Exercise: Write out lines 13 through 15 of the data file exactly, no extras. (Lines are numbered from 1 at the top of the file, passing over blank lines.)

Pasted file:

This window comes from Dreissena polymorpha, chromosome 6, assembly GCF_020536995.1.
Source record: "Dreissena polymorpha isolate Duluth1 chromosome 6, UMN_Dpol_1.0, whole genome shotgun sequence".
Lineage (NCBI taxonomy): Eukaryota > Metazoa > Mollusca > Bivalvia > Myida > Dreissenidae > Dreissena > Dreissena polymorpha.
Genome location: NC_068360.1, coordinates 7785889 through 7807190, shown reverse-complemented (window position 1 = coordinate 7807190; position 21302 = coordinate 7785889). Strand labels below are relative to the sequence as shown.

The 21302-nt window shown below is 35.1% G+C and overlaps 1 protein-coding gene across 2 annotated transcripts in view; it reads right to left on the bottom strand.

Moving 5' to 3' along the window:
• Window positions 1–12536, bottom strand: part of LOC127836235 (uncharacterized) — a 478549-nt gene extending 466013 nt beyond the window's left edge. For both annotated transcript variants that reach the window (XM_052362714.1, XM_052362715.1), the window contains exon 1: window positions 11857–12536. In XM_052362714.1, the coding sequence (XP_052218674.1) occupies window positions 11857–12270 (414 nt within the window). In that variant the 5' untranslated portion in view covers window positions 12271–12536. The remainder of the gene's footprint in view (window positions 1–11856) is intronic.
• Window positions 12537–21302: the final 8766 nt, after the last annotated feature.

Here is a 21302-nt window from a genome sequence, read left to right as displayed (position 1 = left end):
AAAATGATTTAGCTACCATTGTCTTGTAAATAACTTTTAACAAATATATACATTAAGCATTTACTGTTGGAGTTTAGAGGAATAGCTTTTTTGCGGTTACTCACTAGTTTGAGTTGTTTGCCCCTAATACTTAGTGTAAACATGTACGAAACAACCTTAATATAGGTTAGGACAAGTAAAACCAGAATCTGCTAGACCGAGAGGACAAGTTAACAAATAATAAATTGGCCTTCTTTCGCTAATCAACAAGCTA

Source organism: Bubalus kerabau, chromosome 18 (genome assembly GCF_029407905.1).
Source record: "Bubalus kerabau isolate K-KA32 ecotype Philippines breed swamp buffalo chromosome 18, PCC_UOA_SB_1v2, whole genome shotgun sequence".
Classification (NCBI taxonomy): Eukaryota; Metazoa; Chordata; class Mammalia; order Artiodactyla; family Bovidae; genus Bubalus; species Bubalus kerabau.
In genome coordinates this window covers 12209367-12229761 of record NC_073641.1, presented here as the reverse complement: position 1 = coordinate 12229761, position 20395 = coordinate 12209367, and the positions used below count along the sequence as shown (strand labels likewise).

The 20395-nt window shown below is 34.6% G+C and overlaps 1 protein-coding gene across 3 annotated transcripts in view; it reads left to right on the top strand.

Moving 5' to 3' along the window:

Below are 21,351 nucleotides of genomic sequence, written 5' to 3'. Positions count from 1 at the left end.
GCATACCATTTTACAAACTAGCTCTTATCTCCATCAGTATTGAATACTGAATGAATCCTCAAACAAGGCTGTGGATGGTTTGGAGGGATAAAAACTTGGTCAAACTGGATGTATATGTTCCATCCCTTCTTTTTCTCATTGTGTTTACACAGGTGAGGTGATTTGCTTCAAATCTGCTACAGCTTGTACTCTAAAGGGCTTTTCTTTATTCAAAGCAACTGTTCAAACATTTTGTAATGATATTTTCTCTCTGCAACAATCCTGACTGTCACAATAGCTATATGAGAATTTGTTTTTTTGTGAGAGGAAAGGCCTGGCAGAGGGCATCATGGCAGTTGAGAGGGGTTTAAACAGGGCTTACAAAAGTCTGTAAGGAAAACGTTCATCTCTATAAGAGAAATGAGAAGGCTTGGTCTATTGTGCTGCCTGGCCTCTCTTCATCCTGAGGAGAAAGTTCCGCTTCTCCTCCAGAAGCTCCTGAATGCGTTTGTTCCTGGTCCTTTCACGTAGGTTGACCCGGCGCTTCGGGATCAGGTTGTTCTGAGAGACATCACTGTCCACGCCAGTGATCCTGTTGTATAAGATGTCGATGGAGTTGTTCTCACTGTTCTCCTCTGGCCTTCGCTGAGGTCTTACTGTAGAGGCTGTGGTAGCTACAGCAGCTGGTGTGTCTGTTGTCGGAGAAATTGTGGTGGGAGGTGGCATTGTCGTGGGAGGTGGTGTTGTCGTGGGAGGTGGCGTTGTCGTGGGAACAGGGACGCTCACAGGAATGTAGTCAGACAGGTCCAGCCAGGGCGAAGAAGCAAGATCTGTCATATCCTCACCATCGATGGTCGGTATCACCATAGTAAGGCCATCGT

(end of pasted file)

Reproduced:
Classification (NCBI taxonomy): Eukaryota; Metazoa; Chordata; class Mammalia; order Artiodactyla; family Bovidae; genus Bubalus; species Bubalus kerabau.
In genome coordinates this window covers 12209367-12229761 of record NC_073641.1, presented here as the reverse complement: position 1 = coordinate 12229761, position 20395 = coordinate 12209367, and the positions used below count along the sequence as shown (strand labels likewise).

The 20395-nt window shown below is 34.6% G+C and overlaps 1 protein-coding gene across 3 annotated transcripts in view; it reads left to right on the top strand.